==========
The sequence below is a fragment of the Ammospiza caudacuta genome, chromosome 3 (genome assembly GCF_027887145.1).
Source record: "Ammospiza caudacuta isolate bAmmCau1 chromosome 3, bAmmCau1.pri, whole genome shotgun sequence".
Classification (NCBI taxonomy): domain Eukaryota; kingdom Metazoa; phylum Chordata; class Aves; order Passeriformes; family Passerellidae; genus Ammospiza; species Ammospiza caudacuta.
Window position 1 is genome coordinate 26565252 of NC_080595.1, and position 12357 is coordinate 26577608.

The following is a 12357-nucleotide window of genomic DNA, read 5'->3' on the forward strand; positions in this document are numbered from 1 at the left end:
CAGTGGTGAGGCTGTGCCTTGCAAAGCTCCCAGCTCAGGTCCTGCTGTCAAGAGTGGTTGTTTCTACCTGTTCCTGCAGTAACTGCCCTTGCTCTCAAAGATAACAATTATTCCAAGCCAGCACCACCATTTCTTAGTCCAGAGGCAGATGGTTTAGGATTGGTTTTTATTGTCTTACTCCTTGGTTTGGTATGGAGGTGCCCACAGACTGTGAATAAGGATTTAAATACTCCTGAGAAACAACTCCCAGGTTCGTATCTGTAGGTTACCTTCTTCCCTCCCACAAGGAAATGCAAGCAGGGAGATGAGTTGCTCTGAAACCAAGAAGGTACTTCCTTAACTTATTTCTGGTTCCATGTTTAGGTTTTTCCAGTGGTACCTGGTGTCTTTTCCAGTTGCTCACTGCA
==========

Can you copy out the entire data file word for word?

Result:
The sequence below is a fragment of the Ammospiza caudacuta genome, chromosome 3 (genome assembly GCF_027887145.1).
Source record: "Ammospiza caudacuta isolate bAmmCau1 chromosome 3, bAmmCau1.pri, whole genome shotgun sequence".
Classification (NCBI taxonomy): domain Eukaryota; kingdom Metazoa; phylum Chordata; class Aves; order Passeriformes; family Passerellidae; genus Ammospiza; species Ammospiza caudacuta.
Window position 1 is genome coordinate 26565252 of NC_080595.1, and position 12357 is coordinate 26577608.

The following is a 12357-nucleotide window of genomic DNA, read 5'->3' on the forward strand; positions in this document are numbered from 1 at the left end:
CAGTGGTGAGGCTGTGCCTTGCAAAGCTCCCAGCTCAGGTCCTGCTGTCAAGAGTGGTTGTTTCTACCTGTTCCTGCAGTAACTGCCCTTGCTCTCAAAGATAACAATTATTCCAAGCCAGCACCACCATTTCTTAGTCCAGAGGCAGATGGTTTAGGATTGGTTTTTATTGTCTTACTCCTTGGTTTGGTATGGAGGTGCCCACAGACTGTGAATAAGGATTTAAATACTCCTGAGAAACAACTCCCAGGTTCGTATCTGTAGGTTACCTTCTTCCCTCCCACAAGGAAATGCAAGCAGGGAGATGAGTTGCTCTGAAACCAAGAAGGTACTTCCTTAACTTATTTCTGGTTCCATGTTTAGGTTTTTCCAGTGGTACCTGGTGTCTTTTCCAGTTGCTCACTGCA